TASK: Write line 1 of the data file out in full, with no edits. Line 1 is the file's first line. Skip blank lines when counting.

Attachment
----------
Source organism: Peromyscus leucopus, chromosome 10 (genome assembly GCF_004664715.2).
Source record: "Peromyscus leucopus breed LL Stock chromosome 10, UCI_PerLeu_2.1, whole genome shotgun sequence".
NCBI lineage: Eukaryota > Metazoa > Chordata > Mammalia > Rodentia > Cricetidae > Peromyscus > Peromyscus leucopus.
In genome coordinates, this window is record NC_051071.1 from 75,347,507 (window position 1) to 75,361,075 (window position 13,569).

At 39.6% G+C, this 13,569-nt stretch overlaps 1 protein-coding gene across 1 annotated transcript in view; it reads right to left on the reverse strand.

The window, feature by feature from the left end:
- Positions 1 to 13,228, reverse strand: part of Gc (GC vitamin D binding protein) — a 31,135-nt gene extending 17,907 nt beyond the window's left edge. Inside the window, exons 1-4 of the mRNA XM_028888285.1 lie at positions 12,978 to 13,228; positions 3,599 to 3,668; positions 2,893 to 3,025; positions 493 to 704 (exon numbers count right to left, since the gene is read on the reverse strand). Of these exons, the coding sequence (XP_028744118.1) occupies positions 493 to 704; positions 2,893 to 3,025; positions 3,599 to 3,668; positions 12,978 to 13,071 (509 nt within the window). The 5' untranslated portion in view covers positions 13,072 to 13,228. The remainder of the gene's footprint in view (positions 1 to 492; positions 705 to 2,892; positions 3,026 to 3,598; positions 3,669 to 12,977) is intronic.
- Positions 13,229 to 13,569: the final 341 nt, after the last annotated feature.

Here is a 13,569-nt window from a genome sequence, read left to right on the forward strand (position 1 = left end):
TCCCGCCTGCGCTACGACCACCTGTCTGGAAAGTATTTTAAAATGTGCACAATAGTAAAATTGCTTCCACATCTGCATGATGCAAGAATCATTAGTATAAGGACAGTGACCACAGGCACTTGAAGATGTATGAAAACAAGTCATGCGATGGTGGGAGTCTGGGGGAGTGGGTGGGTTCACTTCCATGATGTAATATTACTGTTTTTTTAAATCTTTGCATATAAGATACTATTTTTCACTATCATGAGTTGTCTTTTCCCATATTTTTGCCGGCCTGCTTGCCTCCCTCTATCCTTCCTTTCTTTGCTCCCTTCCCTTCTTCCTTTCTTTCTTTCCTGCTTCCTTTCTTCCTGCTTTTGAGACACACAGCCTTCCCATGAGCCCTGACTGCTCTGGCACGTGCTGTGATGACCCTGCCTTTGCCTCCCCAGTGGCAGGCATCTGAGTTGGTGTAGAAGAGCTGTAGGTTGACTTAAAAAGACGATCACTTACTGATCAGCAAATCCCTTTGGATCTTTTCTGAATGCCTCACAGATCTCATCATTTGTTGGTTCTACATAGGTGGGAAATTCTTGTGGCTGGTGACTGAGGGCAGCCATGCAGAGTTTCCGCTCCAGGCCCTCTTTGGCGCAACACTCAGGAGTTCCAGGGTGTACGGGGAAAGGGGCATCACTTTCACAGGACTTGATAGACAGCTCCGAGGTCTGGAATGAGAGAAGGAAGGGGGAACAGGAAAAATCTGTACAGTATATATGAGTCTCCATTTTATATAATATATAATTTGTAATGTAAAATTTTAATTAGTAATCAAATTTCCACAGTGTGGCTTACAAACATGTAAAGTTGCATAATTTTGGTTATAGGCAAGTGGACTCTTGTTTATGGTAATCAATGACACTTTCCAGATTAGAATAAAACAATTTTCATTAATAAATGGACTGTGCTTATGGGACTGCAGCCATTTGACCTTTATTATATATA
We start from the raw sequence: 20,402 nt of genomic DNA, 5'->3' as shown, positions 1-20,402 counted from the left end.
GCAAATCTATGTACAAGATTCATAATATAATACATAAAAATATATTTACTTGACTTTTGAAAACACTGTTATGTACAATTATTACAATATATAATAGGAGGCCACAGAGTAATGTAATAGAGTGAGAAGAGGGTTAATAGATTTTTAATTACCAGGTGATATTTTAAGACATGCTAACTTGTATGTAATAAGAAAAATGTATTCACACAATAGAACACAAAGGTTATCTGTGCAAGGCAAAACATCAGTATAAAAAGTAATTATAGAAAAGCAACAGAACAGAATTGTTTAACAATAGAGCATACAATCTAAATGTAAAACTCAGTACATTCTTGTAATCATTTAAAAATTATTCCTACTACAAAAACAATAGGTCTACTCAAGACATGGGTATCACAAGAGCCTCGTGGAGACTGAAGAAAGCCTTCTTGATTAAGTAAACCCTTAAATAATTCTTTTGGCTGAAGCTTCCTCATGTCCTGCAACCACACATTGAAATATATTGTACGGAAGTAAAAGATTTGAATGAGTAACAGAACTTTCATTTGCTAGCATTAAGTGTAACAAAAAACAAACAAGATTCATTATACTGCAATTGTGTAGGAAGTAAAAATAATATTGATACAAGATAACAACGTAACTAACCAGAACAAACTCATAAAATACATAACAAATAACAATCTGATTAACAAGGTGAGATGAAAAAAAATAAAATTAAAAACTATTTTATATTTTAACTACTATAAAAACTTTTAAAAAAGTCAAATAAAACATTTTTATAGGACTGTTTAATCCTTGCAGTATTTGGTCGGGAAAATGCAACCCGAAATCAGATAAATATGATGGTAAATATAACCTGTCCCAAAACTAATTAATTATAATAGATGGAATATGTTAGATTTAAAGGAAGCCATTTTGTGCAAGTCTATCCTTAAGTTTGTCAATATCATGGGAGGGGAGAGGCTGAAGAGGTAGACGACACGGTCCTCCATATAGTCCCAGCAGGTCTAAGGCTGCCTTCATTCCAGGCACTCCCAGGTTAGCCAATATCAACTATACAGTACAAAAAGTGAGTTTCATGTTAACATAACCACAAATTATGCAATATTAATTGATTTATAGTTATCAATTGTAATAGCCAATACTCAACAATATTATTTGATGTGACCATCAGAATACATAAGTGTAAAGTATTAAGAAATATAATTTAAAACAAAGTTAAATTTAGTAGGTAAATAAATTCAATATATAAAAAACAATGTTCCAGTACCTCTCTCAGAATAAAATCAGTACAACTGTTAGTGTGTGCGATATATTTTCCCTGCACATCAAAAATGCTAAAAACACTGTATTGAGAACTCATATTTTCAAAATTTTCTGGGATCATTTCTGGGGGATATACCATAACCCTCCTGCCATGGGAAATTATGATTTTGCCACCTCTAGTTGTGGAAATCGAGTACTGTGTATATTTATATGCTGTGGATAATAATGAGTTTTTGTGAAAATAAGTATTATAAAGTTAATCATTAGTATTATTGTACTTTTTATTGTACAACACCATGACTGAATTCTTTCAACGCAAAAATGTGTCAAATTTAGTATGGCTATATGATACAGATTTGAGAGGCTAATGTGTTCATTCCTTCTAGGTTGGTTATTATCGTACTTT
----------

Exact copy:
Source organism: Peromyscus leucopus, chromosome 10 (genome assembly GCF_004664715.2).